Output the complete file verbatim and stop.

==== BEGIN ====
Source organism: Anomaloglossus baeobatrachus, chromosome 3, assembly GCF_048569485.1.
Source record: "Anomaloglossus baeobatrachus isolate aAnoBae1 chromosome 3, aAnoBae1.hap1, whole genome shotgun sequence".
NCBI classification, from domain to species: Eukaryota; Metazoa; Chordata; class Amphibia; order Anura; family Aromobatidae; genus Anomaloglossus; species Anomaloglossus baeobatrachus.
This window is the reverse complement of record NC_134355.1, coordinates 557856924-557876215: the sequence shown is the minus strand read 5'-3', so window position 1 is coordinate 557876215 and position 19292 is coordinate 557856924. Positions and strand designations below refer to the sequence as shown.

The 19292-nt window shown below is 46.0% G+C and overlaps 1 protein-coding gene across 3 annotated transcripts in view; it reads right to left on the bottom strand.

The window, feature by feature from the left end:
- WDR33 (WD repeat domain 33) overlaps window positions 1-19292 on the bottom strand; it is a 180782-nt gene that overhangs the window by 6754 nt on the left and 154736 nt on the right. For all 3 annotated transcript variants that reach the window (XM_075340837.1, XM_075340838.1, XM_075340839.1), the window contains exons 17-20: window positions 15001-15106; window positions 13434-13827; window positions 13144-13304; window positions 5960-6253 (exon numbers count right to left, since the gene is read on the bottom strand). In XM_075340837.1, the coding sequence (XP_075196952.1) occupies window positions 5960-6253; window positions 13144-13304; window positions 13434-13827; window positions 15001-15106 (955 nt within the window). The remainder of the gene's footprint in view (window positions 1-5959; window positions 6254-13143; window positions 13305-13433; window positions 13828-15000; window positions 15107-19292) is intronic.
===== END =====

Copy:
Source organism: Anomaloglossus baeobatrachus, chromosome 3, assembly GCF_048569485.1.
Source record: "Anomaloglossus baeobatrachus isolate aAnoBae1 chromosome 3, aAnoBae1.hap1, whole genome shotgun sequence".
NCBI classification, from domain to species: Eukaryota; Metazoa; Chordata; class Amphibia; order Anura; family Aromobatidae; genus Anomaloglossus; species Anomaloglossus baeobatrachus.
This window is the reverse complement of record NC_134355.1, coordinates 557856924-557876215: the sequence shown is the minus strand read 5'-3', so window position 1 is coordinate 557876215 and position 19292 is coordinate 557856924. Positions and strand designations below refer to the sequence as shown.

The 19292-nt window shown below is 46.0% G+C and overlaps 1 protein-coding gene across 3 annotated transcripts in view; it reads right to left on the bottom strand.

The window, feature by feature from the left end:
- WDR33 (WD repeat domain 33) overlaps window positions 1-19292 on the bottom strand; it is a 180782-nt gene that overhangs the window by 6754 nt on the left and 154736 nt on the right. For all 3 annotated transcript variants that reach the window (XM_075340837.1, XM_075340838.1, XM_075340839.1), the window contains exons 17-20: window positions 15001-15106; window positions 13434-13827; window positions 13144-13304; window positions 5960-6253 (exon numbers count right to left, since the gene is read on the bottom strand). In XM_075340837.1, the coding sequence (XP_075196952.1) occupies window positions 5960-6253; window positions 13144-13304; window positions 13434-13827; window positions 15001-15106 (955 nt within the window). The remainder of the gene's footprint in view (window positions 1-5959; window positions 6254-13143; window positions 13305-13433; window positions 13828-15000; window positions 15107-19292) is intronic.